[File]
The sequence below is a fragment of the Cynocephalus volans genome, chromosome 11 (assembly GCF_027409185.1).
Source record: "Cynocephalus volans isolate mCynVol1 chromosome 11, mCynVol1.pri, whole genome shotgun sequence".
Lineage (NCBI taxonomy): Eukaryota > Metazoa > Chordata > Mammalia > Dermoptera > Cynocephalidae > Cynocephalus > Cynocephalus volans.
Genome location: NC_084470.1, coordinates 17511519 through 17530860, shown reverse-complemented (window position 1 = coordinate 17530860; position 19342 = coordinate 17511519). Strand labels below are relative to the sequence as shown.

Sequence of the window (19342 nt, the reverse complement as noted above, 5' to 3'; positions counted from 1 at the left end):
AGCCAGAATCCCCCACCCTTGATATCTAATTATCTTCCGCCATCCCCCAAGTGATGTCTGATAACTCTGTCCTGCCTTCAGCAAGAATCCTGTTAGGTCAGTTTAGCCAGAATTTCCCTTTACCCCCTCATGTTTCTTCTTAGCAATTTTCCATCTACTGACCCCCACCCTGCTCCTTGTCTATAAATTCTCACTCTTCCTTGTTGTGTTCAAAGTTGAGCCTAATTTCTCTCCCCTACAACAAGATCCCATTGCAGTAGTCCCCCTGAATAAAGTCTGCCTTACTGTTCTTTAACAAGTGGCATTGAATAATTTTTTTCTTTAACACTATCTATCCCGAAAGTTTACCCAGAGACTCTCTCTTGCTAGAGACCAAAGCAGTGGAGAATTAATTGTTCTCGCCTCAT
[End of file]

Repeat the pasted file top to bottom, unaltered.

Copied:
The sequence below is a fragment of the Cynocephalus volans genome, chromosome 11 (assembly GCF_027409185.1).
Source record: "Cynocephalus volans isolate mCynVol1 chromosome 11, mCynVol1.pri, whole genome shotgun sequence".
Lineage (NCBI taxonomy): Eukaryota > Metazoa > Chordata > Mammalia > Dermoptera > Cynocephalidae > Cynocephalus > Cynocephalus volans.
Genome location: NC_084470.1, coordinates 17511519 through 17530860, shown reverse-complemented (window position 1 = coordinate 17530860; position 19342 = coordinate 17511519). Strand labels below are relative to the sequence as shown.

Sequence of the window (19342 nt, the reverse complement as noted above, 5' to 3'; positions counted from 1 at the left end):
AGCCAGAATCCCCCACCCTTGATATCTAATTATCTTCCGCCATCCCCCAAGTGATGTCTGATAACTCTGTCCTGCCTTCAGCAAGAATCCTGTTAGGTCAGTTTAGCCAGAATTTCCCTTTACCCCCTCATGTTTCTTCTTAGCAATTTTCCATCTACTGACCCCCACCCTGCTCCTTGTCTATAAATTCTCACTCTTCCTTGTTGTGTTCAAAGTTGAGCCTAATTTCTCTCCCCTACAACAAGATCCCATTGCAGTAGTCCCCCTGAATAAAGTCTGCCTTACTGTTCTTTAACAAGTGGCATTGAATAATTTTTTTCTTTAACACTATCTATCCCGAAAGTTTACCCAGAGACTCTCTCTTGCTAGAGACCAAAGCAGTGGAGAATTAATTGTTCTCGCCTCAT